Exploring 6 of the Most Incredible Historic Attractions in Turkey

David Geithner
4 min readMay 9, 2023

Home to more than 15 UNESCO World Heritage Sites, the nation of Turkey has significant historic and cultural depth, attracting millions of tourists annually. In this article, we look at six of the greatest historical attractions the country has to offer.

1. Aphrodisias

Added to the UNESCO list in 2017, Aphrodisias comprises numerous ancient ruins and marble quarries. Named after the Greek goddess Aphrodite, this Hellenistic city features a monumental gateway through which visitors enter the site. Its temple of Aphrodite dates to the 3rd century. There is also a museum that houses friezes from the Sebasteion building and a stadium that is one of the most well-preserved specimens of its size in the world.

A free and autonomous city in ancient times, Aphrodisias prospered under the early and middle Roman Empire. The Aphrodisians created a fantastic marble metropolis with an abundance of high-quality sculptures, many of which are uniquely well-preserved to this day.

2. Safranbolu

Safranbolu is the world’s most well-preserved Ottoman city, and it is world-famous for its typical Ottoman estates. Located on Turkey’s Black Sea coast, Safranbolu was once an important trading center. Ottomans flocked to the city to buy luxury materials like saffron, leather, copper, and iron. From the 13th century to the construction of railroads in the early 20th century, Safranbolu was an important station on the East-West trade route.

Carsi, the scenic old town, is a labyrinth of winding alleys and red-tiled roofs with charming small shops and traditional cobblers. The old baths, old mosque, and Süleyman Pasha madrasah all date back to 1322 CE. Evocative of preindustrial Turkey, the town’s original buildings and appearance have been preserved to a remarkable extent. Today, people come to soak up the atmosphere, immersing themselves in the city’s antiquity and enjoying the UT of its boutique hotels.

3. Göreme National Park

Home to distinctive, other-worldly stone outcroppings, Göreme is situated in Cappadoccia on the Anatolian side of the country. Göreme is home to many wonders. During the Roman era, the region provided refuge to Christians fleeing persecution, with many rock churches still standing today.

Göreme National Park features mountain ridges, valleys, and “fairy chimneys” known as “hoodoos,” which were created by volcanic eruptions over the course of eons. The passage of time caused ash deposits to solidify, turning into soft, volcanic rock that was perfect for cutting homes into the hillside. The ruins of an ancient metropolis carved eight stories deep into the rock can still be found among the hoodoo rock formations. The ancient city’s buildings are connected via a series of underground tunnels.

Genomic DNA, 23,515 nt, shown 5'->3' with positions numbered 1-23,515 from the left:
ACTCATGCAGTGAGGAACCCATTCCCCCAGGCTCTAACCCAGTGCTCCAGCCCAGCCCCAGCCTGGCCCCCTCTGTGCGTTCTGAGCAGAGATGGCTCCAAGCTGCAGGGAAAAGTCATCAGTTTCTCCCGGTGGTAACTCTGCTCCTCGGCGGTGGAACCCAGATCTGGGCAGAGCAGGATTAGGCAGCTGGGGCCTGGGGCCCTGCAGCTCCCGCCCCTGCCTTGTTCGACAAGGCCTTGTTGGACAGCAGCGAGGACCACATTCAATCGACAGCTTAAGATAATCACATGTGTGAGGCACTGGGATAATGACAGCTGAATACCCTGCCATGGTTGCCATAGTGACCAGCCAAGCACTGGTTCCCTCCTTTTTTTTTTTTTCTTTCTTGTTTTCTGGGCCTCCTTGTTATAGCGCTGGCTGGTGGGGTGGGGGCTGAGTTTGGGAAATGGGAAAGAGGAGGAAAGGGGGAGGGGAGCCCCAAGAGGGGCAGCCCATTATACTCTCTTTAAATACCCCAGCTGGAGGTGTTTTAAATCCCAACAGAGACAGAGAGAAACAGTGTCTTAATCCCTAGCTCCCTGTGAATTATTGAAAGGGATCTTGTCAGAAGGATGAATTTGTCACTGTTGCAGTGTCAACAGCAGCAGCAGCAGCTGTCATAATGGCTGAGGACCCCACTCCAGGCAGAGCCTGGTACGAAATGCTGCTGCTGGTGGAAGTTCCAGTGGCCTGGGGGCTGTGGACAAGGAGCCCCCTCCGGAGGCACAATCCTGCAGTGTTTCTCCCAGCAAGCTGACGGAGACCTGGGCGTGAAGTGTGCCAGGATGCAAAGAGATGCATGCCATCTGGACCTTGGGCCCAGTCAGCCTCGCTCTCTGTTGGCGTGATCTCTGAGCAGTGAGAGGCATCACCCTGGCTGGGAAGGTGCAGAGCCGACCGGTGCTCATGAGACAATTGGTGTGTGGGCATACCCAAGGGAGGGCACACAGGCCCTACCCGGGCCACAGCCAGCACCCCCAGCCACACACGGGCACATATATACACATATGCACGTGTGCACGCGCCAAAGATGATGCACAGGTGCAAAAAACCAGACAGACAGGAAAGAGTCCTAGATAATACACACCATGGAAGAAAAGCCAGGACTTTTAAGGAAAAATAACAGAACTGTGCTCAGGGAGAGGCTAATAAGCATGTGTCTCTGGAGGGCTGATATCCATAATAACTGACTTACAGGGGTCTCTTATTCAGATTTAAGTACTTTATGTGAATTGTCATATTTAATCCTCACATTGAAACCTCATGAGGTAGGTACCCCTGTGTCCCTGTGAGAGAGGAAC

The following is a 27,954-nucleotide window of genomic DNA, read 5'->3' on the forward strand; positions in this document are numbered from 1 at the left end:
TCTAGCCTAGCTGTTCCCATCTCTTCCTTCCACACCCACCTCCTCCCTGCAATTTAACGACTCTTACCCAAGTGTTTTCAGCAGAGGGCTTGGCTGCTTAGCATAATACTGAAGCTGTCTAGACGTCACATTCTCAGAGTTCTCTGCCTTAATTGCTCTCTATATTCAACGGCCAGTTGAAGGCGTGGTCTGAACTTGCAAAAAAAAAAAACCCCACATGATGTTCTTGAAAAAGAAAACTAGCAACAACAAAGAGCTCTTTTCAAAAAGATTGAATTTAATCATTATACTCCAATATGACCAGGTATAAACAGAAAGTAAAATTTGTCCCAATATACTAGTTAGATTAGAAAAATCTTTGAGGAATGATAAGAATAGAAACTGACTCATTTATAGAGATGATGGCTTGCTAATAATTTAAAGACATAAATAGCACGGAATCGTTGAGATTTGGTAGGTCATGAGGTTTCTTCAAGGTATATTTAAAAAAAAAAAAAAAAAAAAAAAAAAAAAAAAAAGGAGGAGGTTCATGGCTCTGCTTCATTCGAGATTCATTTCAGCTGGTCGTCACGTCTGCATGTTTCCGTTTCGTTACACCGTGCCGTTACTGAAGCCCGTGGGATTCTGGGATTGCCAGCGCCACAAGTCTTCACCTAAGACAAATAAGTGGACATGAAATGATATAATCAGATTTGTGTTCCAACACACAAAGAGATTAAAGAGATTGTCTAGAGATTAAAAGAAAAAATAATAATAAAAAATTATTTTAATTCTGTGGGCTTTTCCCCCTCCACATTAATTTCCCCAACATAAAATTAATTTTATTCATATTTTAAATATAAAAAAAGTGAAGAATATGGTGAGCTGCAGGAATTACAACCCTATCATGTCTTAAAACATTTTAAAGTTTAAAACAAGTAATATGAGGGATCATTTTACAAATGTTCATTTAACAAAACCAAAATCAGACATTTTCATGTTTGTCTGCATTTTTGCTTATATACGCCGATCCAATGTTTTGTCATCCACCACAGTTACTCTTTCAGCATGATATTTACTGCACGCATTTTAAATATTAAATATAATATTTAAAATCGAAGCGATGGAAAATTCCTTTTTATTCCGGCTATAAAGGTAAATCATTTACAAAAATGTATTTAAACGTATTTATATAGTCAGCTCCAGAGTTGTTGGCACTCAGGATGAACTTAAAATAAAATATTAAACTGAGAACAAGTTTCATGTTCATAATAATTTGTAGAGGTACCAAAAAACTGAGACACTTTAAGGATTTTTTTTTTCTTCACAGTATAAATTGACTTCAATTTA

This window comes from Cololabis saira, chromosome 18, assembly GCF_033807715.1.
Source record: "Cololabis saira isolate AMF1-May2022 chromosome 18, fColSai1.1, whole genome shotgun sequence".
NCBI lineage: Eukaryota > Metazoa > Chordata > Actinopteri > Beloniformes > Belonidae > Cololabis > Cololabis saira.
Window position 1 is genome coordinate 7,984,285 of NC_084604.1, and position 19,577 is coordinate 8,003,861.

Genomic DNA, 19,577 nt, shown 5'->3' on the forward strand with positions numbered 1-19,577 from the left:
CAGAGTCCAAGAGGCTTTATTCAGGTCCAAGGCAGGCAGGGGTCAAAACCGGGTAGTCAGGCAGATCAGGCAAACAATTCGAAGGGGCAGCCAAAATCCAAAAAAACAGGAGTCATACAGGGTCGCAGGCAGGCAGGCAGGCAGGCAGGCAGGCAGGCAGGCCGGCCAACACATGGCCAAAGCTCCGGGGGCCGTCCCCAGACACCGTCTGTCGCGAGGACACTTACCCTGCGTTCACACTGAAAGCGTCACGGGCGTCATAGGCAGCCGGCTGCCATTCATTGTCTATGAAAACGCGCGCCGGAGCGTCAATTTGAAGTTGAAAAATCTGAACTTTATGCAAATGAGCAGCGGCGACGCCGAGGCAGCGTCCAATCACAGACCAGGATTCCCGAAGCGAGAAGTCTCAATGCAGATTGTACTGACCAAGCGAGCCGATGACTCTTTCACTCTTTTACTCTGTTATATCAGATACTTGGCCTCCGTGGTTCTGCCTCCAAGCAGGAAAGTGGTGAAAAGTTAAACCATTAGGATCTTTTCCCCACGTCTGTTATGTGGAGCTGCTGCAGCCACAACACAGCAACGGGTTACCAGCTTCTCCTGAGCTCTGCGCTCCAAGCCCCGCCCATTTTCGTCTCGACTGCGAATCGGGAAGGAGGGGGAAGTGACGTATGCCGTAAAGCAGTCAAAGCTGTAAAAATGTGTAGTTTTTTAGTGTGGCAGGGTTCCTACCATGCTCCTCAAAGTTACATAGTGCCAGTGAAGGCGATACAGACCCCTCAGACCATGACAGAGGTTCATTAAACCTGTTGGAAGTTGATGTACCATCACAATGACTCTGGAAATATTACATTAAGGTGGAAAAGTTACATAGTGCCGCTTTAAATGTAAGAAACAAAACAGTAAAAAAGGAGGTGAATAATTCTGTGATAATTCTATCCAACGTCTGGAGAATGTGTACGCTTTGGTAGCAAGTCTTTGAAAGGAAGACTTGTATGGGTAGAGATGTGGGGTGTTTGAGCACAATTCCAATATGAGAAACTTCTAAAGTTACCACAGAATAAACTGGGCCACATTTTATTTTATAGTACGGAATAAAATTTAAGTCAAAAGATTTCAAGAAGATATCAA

Covering some 39 square miles in total, Göreme National Park became a UNESCO World Heritage site in 1985. Its madrasahs and tombs display exquisite Seljuk stone craftsmanship. Home to an impressive host of architectural features, the neighboring towns of Urgup, Avanos, Uchisar and Mustafapasa are also well worth a visit.

4. Nemrut Dağ

Having received UNESCO World Heritage Site status in 1987, Nemrut Dağ is home to the mysterious Mount Nemrut, the summit of which is sometimes referred to as the “Throne of the Gods.” This uncanny attraction is one of the most extraordinary archaeological sites in the entire country. Its mausoleum of Antiochus was constructed in approximately 34 CE and is recognized by UNESCO as one of the most ambitious constructions from the Hellenistic period.

High in the mountains, gargantuan stone heads depict the Kings of Commagene, whose histories are integrated into both Persian and Greek legends. Visiting the site is a truly remarkable experience, particularly at sunrise and twilight , when the faces take on an ethereal golden incandescence.

5. Hattusha

One of Turkey’s best-kept secrets, the ancient city of Hattusha was once the capital of the Hittite Empire, an civilization that reached its peak in around the 13th century BCE, when much of Asia Minor was under Hittite control. The Hittites thrived in around the same era as the Ancient Egyptians, and historians have discovered evidence of a peace treaty between the Hittite leader, Hattushili III, and the Egyptian pharaoh, Ramesses II.

Entering the site, visitors pass through Lion’s Gate, an ornate gateway flanked by two colossal lion statues. Temples, royal dwellings, and ancient defenses can still be seen at Hattusha today, its abandoned buildings interlinked by a series of underground passageways. UNESCO named it a World Heritage Site in 1986.

6. Aizanoi

Situated in the inner Western Anatolia Region southwest of Kütahya Province, Aizanoi sits at an altitude of more than 1,000 meters in a desolate plateau called the Örencik Plain. Located in a less traveled area of the country, the site was rediscovered by European tourists in 1824. Aizanoi was the capital of a kingdom known as Aizanitis, which was part of Phrigia. Despite its remote location, Aizanoi was a strategically important station on trade routes that ran through Asia Minor.

The site’s highlights include the temple of Zeus, the stadium, theatre complex, Roman baths, ancient dam structure, and the Magellum, what is the world’s earliest known stock exchange building. Many valuable artifacts found in the area are now exhibited at the Archaeological Museum in Kütaha.

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David Geithner

David Geithner is a senior finance executive who draws upon nearly three decades of experience to serve as EVP and COO, IMG Events and On Location.